But what made Twitch such an important part of eSports was the fact that it was live, right? Arguably, one of the biggest reasons that traditional sports events like football, basketball, whatever, can be so captivating, is you're seeing it develop in real time, it's happening live. Of course, not only that with Twitch, it's not just a watching platform, you can also engage with the stream itself or with one another in the chat, even if at times, live chats can be horrible, horrible chaos. Along with Twitch's explosion, the top three games that are the most popular, long-lasting, and carry the most prize money today, were released around the same time. League of Legends in 2009, Counter-Strike: Global Offensive in 2012,and Dota 2 in 2013.

Last year, tournaments for those three games alone made up half of the $159 million dollars available in prize pools. When you look at some of the most important tournaments for those games since Twitch came out, it really just shows how much eSports has taken off in recent years.

The audience has grown, events become huge productions, both computer and non-computer brands alike are investing in and sponsoring tournaments, for example, this was the League of Legends world championship back in 2011. - A hundred thousand dollar tournament held by League of Legends and Riot Games, with the Pay Safe card, HD stream is what you're viewing, Steel Series helping out with some of the peripherals, and as well as the Alienware computers, taking these guys all the way to the finish line. Ok, there are some computer and non-computer brand sponsorship, there's a commentator team, but that tournament also wasn't held in a massive convention center.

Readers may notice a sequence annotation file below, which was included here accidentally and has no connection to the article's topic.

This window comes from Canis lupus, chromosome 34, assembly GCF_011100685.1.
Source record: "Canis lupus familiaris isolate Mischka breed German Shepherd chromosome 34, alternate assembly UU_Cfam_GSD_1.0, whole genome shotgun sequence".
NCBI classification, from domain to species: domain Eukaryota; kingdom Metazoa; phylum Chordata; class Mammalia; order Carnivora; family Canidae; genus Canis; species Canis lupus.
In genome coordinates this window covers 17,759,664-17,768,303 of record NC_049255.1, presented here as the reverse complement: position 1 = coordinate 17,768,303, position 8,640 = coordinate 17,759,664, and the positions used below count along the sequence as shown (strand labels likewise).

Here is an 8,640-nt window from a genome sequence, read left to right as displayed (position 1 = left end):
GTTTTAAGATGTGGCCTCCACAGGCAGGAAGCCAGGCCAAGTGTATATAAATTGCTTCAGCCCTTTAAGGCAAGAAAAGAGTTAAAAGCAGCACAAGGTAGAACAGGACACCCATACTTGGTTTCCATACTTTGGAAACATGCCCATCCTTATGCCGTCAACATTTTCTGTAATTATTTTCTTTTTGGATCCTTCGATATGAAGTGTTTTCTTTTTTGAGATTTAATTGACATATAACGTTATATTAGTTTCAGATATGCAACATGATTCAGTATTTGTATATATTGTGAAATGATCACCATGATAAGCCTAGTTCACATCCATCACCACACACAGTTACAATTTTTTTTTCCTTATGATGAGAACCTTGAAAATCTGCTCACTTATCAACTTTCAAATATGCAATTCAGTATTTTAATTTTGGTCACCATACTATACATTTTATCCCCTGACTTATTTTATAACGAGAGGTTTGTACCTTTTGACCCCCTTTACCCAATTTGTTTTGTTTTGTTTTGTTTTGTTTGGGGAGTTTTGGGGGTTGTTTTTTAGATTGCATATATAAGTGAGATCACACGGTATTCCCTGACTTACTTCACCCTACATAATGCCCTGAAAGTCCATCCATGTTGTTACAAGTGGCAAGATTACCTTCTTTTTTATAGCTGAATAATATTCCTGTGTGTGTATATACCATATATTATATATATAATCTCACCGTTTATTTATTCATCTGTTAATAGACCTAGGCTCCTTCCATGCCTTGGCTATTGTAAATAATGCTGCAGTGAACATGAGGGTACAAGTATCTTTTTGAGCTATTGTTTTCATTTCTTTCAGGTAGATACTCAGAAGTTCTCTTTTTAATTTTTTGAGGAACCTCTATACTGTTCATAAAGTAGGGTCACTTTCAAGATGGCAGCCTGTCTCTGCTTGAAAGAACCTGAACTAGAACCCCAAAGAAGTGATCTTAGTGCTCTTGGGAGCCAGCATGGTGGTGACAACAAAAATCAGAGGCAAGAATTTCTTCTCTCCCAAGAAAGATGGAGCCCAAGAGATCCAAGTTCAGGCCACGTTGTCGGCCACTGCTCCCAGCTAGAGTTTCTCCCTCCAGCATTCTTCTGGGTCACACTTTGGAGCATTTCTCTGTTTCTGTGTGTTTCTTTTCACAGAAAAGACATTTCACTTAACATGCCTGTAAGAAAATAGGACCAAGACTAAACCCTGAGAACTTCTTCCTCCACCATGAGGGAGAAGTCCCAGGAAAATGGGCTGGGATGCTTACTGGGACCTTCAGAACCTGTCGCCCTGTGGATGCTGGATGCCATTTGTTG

Fast Forward to 2018

Now, fast forward to the 2018 League of Legends Championship between FNATIC and Invictus Gaming. Which, by the way, pulled 99.6 million unique viewers, and 44 million concurrent viewers at it's peak. The sponsorships at the bottom of the screen, they're not just computer brands, you've got State Farm, and MasterCard, you've got a very professional looking commentator team hosting the games in a huge stadium in South Korea, and the awards ceremony is very pumped up, too.

Riot Games, the game's developer, also told us that besides the world championship, there are sponsors in other leagues include: Nike, Mercedes-Benz, and Gillette, and that's hugely important because that means that not just computer or game relevant companies are paying attention.

It's past the small bubble, and when you have these kinds of household names that you would see on legacy sports properties, it helps legitimize the newer things, and with eSports, it also allowed bigger prize pools which actually, on that note, the prize pool for last years League of Legends Championship was about $6.5 million dollars, with the winning team taking home almost $2.5 million dollars.